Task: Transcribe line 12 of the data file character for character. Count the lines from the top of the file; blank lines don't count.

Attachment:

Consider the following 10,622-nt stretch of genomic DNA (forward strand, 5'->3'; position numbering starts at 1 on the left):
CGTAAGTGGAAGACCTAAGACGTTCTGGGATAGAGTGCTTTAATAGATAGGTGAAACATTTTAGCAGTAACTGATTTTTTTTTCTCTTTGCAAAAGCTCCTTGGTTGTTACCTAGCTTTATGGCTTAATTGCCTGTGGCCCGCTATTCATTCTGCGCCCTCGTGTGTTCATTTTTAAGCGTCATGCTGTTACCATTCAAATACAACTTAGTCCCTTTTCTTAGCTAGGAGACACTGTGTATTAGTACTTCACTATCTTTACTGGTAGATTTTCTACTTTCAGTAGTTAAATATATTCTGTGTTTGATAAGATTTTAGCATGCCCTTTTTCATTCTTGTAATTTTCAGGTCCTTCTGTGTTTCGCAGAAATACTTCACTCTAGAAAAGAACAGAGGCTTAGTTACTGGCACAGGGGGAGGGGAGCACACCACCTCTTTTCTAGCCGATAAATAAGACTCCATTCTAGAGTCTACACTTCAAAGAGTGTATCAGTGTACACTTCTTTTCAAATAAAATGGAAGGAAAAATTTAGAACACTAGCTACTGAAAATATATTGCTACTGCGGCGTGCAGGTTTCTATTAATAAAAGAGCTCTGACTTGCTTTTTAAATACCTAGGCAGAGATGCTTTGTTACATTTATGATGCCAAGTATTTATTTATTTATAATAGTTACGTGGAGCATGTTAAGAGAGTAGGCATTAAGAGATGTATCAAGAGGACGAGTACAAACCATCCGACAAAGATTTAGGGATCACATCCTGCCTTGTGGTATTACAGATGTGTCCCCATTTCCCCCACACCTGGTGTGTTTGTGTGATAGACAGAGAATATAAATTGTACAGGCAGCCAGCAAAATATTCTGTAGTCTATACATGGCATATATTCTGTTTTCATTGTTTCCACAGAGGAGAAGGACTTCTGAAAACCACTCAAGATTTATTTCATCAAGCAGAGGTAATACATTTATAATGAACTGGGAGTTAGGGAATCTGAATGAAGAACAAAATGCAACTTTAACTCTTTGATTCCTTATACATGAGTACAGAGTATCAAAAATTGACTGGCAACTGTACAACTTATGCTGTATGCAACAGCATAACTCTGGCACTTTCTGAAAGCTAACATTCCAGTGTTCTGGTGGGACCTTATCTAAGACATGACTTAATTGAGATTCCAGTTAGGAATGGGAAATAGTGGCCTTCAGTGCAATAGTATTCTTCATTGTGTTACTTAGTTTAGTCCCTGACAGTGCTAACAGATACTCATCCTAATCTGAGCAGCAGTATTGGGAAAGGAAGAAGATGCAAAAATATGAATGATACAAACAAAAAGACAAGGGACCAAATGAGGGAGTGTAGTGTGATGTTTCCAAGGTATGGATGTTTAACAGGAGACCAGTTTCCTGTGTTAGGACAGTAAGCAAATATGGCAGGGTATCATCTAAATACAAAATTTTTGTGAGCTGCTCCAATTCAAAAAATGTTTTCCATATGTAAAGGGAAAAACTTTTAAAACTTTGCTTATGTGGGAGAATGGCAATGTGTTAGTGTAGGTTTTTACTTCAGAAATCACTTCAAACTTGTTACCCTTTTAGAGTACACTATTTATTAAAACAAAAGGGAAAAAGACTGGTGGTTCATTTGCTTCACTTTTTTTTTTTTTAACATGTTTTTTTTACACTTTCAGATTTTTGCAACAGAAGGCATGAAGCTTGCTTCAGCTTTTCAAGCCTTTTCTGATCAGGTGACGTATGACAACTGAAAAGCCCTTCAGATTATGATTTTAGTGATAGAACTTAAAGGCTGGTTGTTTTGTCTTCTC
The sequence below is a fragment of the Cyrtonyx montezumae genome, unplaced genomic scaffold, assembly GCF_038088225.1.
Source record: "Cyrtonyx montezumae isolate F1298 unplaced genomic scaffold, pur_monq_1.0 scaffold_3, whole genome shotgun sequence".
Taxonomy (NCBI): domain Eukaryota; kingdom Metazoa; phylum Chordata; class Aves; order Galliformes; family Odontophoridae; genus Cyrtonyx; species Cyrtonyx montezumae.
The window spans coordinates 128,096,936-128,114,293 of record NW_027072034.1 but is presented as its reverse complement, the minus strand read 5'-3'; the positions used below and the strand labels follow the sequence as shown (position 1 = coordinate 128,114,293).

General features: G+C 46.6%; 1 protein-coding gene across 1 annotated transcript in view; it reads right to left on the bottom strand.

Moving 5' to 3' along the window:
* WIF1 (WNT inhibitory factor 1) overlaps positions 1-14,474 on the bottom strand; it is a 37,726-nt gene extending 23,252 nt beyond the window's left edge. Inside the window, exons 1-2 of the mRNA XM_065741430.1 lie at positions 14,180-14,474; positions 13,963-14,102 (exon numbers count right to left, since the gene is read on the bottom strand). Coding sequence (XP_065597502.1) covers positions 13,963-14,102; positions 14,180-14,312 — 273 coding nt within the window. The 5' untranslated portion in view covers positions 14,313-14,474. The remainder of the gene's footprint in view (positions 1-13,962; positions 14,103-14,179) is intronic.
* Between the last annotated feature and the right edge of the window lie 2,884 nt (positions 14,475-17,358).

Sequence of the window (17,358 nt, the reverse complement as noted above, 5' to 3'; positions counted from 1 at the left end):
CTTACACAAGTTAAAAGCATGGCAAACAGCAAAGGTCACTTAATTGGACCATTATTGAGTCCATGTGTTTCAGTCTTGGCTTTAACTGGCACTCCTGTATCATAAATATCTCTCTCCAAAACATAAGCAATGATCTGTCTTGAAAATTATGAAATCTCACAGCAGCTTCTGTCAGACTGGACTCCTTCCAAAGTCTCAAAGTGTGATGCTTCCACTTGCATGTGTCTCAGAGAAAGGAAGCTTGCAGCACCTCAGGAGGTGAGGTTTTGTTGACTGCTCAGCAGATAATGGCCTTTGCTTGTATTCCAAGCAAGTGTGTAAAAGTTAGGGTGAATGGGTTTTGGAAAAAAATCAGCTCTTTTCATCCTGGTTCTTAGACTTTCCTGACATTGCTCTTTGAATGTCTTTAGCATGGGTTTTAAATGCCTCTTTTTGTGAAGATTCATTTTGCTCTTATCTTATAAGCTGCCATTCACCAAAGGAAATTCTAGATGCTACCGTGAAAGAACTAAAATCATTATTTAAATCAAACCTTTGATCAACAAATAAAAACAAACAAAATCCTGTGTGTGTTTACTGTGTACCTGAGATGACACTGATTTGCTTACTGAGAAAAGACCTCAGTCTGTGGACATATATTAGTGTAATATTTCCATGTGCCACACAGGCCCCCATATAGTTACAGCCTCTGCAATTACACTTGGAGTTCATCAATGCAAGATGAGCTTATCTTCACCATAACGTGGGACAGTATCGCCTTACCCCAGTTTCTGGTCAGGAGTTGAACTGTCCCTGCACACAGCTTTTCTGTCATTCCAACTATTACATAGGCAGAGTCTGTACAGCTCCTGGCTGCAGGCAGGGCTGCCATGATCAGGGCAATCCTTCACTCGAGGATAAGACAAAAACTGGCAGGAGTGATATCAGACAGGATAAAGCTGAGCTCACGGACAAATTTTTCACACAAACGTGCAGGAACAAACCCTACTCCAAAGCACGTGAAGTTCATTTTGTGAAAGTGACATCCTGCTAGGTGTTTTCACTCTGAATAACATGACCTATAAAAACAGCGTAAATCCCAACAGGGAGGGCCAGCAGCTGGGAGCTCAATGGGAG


CTTACACAAGTTAAAAGCATGGCAAACAGCAAAGGTCACTTAATTGGACCATTATTGAGTCCATGTGTTTCAGTCTTGGCTTTAACTGGCACTCCTGTATCATAAATATCTCTCTCCAAAACATAAGCAATGATCTGTCTTGAAAATTATGAAATCTCACAGCAGCTTCTGTCAGACTGGACTCCTTCCAAAGTCTCAAAGTGTGATGCTTCCACTTGCATGTGTCTCAGAGAAAGGAAGCTTGCAGCACCTCAGGAGGTGAGGTTTTGTTGACTGCTCAGCAGATAATGGCCTTTGCTTGTATTCCAAGCAAGTGTGTAAAAGTTAGGGTGAATGGGTTTTGGAAAAAAATCAGCTCTTTTCATCCTGGTTCTTAGACTTTCCTGACATTGCTCTTTGAATGTCTTTAGCATGGGTTTTAAATGCCTCTTTTTGTGAAGATTCATTTTGCTCTTATCTTATAAGCTGCCATTCACCAAAGGAAATTCTAGATGCTACCGTGAAAGAACTAAAATCATTATTTAAATCAAACCTTTGATCAACAAATAAAAACAAACAAAATCCTGTGTGTGTTTACTGTGTACCTGAGATGACACTGATTTGCTTACTGAGAAAAGACCTCAGTCTGTGGACATATATTAGTGTAATATTTCCATGTGCCACACAGGCCCCCATATAGTTACAGCCTCTGCAATTACACTTGGAGTTCATCAATGCAAGATGAGCTTATCTTCACCATAACGTGGGACAGTATCGCCTTACCCCAGTTTCTGGTCAGGAGTTGAACTGTCCCTGCACACAGCTTTTCTGTCATTCCAACTATTACATAGGCAGAGTCTGTACAGCTCCTGGCTGCAGGCAGGGCTGCCATGATCAGGGCAATCCTTCACTCGAGGATAAGACAAAAACTGGCAGGAGTGATATCAGACAGGATAAAGCTGAGCTCACGGACAAATTTTTCACACAAACGTGCAGGAACAAACCCTACTCCAAAGCACGTGAAGTTCATTTTGTGAAAGTGACATCCTGCTAGGTGTTTTCACTCTGAATAACATGACCTATAAAAACAGCGTAAATCCCAACAGGGAGGGCCAGCAGCTGGGAGCTCAATGGGAG